i love brown rice..too bad its kinda expensive here in france.thanks for this very informative post :-)

    last blog post: Chocolate Charlotte with berries

  5. katie says:

    I normally cook it in chicken or beef stock, just enough to absorb… But this looks interesting.
    I think what I get her in France is partially pre-cooked as it cooks in about 15 minutes – looks like brown basmati… If I can ever find ‘proper’ brown rice I want to try this…

    last blog post: Couscous, Spinach and Green Bean Salad; Bat Babies

  6. Madam Chow says:

    Great post. There’s a fantastic book out that you might enjoy – it’s about cooking with whole grains. Ivonne at Cream Puffs in Venice just reviewed it:

    last blog post: A Tangy Buttermilk Bread

  7. bee says:

    sprouting is a great idea. however, draining the rice after cooking it in extra water drains away some of the nutrients. have you baking it? it works very well.

  8. Nate says:

    So, the rice germinates instead of ferments? Interesting! I wonder if Annie will let me try this.

    last blog post: Rolling Out the Red Velvet Cupcakes

  9. _ts of [eatingclub] vancouver says:

    Whoa, whoa, whoa… germination?! This *may* be a dealbreaker for me! ;P

    But don’t worry, we will *eventually* try this out… eventually.

    Very curious!


    last blog post: Mama’s Giniling (Ground Pork)

  10. [eatingclub] vancouver || js says:

    I have no idea what’s going on with the brown rice germinating. . .in fact, I had to reread the entry twice to catch the drift. Yet, total ignorance usually does not stop me. ;)

    I switched to brown rice a couple of years ago then switched back to white rice because I can never seem to get the texture right. Will have to try this real soon. I think I still have some brown rice hiding somewhere.

    last blog post: Mama’s Giniling (Ground Pork)

  11. daphne says:

    I’m a fan of brown rice, although I have not attempted cooking with it. Certainly the tips provided are informative and something for me to think about!

    last blog post: Chicken Cutlet with Egg Sauce

  12. Natashya says:

    It never occured to me to sprout rice before cooking it. I just made the sprouted bread for the first time last month in a challenge.
    I am guilty of cooking brown rice badly. I like it but I rarely get the consistency right. I ususally make jasmine and basmati as they are easy and fragrant but I hear they come in brown too. I’ll have to try the sprouting one day.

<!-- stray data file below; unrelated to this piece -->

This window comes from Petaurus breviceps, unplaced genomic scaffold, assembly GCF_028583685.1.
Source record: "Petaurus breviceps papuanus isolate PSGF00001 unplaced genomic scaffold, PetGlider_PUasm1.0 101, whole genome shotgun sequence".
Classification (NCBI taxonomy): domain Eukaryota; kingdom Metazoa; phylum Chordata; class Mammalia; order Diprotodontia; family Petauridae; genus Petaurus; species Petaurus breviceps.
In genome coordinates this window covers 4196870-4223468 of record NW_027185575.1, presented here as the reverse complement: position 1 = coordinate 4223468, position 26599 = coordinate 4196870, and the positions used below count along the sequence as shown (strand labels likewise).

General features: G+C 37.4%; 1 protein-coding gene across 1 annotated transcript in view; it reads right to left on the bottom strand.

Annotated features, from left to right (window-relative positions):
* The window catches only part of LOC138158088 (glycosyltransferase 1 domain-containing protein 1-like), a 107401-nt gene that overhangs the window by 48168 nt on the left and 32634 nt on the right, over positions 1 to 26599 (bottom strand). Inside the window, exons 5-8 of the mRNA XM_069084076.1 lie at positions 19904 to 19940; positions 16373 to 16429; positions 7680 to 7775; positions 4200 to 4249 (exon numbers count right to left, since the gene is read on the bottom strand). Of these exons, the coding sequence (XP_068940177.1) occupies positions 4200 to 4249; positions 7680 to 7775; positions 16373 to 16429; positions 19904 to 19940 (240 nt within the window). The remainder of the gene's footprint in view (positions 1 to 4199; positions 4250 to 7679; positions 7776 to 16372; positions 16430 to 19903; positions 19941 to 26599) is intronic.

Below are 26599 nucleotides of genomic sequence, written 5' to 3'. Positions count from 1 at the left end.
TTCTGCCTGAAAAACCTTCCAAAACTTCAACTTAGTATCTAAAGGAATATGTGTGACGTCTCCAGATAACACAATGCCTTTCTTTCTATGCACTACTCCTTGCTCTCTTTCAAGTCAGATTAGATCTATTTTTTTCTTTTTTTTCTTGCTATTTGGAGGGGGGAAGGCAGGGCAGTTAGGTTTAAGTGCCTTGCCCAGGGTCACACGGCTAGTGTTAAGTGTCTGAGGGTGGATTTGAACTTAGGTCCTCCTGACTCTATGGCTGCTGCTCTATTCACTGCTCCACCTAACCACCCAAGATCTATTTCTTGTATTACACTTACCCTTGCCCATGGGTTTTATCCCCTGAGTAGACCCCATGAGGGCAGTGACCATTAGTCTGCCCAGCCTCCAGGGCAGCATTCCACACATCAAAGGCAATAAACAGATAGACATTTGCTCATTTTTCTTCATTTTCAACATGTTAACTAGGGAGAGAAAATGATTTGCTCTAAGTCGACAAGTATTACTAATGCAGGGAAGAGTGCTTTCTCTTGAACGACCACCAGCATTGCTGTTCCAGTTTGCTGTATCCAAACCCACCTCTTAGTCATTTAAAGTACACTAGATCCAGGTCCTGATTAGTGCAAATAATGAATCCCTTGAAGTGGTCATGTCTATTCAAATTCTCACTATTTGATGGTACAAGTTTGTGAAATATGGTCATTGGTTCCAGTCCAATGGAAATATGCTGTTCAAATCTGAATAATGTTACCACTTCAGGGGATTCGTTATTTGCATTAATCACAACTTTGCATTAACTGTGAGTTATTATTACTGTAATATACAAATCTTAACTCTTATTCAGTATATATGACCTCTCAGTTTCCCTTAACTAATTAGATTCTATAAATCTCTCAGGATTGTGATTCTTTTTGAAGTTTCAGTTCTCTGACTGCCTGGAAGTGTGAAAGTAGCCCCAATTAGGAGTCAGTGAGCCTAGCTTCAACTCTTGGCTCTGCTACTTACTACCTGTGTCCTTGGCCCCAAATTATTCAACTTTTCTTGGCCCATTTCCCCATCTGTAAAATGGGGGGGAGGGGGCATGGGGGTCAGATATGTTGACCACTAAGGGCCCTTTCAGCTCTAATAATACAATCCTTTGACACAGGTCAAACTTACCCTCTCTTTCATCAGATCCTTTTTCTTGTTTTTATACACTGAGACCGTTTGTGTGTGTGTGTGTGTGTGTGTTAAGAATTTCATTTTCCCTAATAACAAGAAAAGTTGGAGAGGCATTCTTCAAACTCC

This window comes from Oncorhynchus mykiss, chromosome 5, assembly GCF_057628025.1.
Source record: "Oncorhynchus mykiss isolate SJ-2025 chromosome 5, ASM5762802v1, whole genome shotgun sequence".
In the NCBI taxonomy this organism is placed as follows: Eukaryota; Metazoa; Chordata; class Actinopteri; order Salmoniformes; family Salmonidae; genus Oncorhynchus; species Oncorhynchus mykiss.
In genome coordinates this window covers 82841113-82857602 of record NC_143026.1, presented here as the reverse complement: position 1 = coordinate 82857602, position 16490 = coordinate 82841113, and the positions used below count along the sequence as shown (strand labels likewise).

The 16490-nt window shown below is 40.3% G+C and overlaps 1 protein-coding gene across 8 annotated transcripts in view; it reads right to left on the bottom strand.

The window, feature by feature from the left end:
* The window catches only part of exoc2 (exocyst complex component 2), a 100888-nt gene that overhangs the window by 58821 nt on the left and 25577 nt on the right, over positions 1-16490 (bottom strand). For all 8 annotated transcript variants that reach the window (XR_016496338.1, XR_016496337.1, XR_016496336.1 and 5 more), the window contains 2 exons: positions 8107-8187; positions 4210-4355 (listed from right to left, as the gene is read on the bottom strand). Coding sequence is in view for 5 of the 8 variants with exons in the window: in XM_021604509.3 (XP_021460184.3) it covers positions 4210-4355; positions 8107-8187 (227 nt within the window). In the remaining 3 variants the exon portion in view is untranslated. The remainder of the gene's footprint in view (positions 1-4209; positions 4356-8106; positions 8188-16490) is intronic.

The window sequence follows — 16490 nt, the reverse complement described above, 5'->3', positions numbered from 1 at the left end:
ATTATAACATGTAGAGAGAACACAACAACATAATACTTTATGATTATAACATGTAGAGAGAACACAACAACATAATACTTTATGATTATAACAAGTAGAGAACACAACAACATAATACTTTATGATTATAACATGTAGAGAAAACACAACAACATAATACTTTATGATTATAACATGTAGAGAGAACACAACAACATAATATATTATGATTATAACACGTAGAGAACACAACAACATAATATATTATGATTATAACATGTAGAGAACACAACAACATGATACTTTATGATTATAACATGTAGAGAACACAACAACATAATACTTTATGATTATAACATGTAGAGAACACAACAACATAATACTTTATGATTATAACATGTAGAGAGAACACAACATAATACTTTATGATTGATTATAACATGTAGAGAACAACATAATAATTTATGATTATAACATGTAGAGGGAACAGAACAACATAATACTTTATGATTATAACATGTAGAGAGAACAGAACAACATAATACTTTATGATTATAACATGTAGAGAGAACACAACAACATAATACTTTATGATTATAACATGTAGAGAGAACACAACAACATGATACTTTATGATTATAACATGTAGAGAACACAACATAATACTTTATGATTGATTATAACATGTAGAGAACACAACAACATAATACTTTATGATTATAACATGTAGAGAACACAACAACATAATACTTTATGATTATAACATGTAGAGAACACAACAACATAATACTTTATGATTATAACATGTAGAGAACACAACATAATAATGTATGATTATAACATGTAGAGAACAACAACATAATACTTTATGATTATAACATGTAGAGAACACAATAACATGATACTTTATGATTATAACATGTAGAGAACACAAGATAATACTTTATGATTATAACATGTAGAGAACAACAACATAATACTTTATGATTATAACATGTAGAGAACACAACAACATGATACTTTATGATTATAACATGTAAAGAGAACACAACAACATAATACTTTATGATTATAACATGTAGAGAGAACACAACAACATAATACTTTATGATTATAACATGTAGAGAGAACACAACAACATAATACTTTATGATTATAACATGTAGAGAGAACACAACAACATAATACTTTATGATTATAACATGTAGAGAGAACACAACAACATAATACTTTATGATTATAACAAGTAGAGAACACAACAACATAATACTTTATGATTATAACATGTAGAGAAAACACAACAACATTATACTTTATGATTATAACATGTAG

last blog post: Viva Italia!

  13. rainbow – Hope it works well for you.
    mansi – Thanks! I’m looking forward to the roundup.
    linda – I know what you mean. It can be hard to get used to brown rice.
    dhanggit – Well since baguettes are the carb of choice…
    katie – It probably cooks quickly because the grains are more slender.
    madam chow – Haven’t seen the book. Will definitely check it out.
    bee – I’ve tried baking it I get inconsistent results.
    nate – Hope you get to try it out
    ts – It’s worth the extra bit of effort I think
    js – Was almost ready to give up brown rice as well until I read the Saveur article. Glad I came across it.
    daphne – It works for me every time.
    natashya – It’s really hard to get brown rice right but I’m really happy with the boiling method.

  14. Maggie says:

    I have my dehydrator out to dry summer fruit and have to try this in it.

    last blog post: Pocket Pies [Flickr]

  15. Claire says:

    I’ll have to try this. I’ve always baked my brown rice. It involves placing the brown rice in a casserole dish with some salt and butter, pouring boiling water over it, covering it with aluminum foil, and then popping it in the oven for an hour. It stays moist and is deliciously nutty. It’s a method I found from America’s Test Kitchen.

  16. Ana says:

    i too noted this recipe in the last issue of saveur right away, and have just been waiting for the temperature to get below 90 before attempting to boil water. thanks for the reminder!

    my sister, who lives in the truly steamy depths of louisiana, always soaks her brown rice (basmati fresh from the farmer’s market- always makes me jealous!) for at least a day ahead of time. it’s so hot there, though, she just leaves it at room temperature. it always turns out so delicious.

    last blog post: White Hot

  17. maggie – drying summer fruit sounds like a good idea. once it gets cold….

    claire – need to try baking rice more. my only problem with it is when I scale up or scale down — the results can be inconsistent

    ana – soaking definitely makes it taste better. there’s a subtle difference for sure.

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  21. Chinese Sticky Rice Recipes says:

    I have seen this method in some Indian rice cookery website. It’s pretty hard for me :(

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    Thanks for that , useful stuff. I get so bored of plain rice recipes but I’m not exactly very skilled at cooking. There’s loads of unique ideas at this rice recipes site I found that you might be interested in too.